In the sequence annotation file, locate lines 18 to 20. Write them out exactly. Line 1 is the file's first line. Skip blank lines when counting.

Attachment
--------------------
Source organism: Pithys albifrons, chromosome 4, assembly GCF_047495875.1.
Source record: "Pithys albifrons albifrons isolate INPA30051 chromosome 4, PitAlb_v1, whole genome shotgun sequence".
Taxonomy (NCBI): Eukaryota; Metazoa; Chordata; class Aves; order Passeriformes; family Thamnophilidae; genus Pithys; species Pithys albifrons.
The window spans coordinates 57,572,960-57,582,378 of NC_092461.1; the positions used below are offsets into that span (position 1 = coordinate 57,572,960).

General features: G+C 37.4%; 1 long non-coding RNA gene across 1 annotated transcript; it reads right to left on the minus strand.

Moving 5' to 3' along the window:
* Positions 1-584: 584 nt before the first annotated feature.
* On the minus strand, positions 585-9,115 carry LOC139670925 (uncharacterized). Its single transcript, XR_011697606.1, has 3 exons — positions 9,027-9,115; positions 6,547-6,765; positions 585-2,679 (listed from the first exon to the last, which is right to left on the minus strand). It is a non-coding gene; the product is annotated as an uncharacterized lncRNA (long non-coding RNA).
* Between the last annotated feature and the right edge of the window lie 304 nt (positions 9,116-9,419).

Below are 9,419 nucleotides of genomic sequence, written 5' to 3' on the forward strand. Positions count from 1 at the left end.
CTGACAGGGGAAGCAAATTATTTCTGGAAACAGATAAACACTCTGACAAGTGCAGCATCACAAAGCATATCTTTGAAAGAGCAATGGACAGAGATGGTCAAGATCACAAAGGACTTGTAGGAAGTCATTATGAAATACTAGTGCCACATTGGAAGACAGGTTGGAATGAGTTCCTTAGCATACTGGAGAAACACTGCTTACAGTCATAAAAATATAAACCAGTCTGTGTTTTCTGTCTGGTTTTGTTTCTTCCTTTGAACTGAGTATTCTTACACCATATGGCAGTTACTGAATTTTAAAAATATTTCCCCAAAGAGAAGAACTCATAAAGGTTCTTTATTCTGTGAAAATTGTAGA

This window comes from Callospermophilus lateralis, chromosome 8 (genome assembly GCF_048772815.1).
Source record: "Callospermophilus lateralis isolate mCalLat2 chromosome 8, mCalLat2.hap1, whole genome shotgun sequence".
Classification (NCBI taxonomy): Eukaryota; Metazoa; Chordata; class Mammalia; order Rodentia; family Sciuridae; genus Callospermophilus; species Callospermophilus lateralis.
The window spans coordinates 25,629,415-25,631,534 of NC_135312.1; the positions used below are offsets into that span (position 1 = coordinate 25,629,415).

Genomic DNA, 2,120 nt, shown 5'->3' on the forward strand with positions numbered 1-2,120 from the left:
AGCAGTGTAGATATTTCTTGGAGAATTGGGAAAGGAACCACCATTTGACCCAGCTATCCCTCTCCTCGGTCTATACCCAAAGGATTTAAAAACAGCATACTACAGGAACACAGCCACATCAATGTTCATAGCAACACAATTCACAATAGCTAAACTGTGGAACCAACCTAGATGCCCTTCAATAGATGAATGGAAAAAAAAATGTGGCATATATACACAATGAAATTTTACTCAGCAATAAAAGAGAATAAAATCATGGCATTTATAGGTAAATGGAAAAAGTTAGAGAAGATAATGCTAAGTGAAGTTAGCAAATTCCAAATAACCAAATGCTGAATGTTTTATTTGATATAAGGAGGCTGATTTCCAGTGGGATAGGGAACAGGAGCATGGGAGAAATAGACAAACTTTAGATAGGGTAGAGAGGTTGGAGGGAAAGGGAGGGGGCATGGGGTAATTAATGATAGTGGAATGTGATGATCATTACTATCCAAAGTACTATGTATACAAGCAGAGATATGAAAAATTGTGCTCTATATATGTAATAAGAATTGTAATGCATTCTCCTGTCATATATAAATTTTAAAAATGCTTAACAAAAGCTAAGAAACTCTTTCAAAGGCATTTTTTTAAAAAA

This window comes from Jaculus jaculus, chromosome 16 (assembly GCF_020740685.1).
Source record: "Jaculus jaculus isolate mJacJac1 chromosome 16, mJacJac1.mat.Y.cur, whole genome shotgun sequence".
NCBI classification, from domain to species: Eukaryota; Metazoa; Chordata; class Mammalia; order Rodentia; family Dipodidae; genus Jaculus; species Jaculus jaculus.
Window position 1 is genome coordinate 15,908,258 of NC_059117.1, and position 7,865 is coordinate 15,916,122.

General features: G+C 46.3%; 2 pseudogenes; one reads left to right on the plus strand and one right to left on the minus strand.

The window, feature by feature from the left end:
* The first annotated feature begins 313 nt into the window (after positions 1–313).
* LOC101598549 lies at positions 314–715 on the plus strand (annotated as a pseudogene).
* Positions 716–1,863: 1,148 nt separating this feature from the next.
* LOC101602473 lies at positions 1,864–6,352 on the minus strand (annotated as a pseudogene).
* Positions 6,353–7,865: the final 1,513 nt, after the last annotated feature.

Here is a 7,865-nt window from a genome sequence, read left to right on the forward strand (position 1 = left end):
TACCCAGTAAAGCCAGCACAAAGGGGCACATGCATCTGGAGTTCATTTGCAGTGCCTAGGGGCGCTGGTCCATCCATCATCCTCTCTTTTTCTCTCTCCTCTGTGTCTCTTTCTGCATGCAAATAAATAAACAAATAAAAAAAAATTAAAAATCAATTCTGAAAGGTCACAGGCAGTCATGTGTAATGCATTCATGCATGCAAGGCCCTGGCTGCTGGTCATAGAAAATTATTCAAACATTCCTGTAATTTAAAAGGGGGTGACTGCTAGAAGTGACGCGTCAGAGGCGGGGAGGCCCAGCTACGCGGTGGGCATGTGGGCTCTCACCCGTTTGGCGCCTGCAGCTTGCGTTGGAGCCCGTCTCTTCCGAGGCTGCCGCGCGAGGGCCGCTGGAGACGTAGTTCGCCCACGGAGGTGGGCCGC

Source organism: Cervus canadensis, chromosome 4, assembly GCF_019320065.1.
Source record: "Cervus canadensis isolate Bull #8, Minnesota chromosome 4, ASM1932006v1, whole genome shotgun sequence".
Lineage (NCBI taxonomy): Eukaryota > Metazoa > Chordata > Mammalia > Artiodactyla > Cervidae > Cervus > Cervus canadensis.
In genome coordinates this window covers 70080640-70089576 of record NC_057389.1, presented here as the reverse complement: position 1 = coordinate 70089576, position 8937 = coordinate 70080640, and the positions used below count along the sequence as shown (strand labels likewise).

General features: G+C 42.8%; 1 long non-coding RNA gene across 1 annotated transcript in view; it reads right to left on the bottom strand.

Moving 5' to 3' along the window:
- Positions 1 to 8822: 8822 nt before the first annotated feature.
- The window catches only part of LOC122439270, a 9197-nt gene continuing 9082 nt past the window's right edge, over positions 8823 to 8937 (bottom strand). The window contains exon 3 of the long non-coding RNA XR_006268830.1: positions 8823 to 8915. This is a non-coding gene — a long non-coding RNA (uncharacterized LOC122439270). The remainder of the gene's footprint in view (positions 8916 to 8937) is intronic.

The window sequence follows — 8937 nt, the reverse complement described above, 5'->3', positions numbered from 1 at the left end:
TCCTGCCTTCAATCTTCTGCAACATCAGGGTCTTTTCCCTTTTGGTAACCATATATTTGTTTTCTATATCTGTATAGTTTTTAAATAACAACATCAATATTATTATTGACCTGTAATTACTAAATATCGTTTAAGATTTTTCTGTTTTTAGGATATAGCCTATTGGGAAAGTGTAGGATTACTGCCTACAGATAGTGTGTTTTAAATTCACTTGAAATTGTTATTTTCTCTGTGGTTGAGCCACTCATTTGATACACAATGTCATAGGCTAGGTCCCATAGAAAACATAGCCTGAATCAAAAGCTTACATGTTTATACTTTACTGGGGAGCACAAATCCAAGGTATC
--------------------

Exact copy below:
This window comes from Jaculus jaculus, chromosome 16 (assembly GCF_020740685.1).
Source record: "Jaculus jaculus isolate mJacJac1 chromosome 16, mJacJac1.mat.Y.cur, whole genome shotgun sequence".
NCBI classification, from domain to species: Eukaryota; Metazoa; Chordata; class Mammalia; order Rodentia; family Dipodidae; genus Jaculus; species Jaculus jaculus.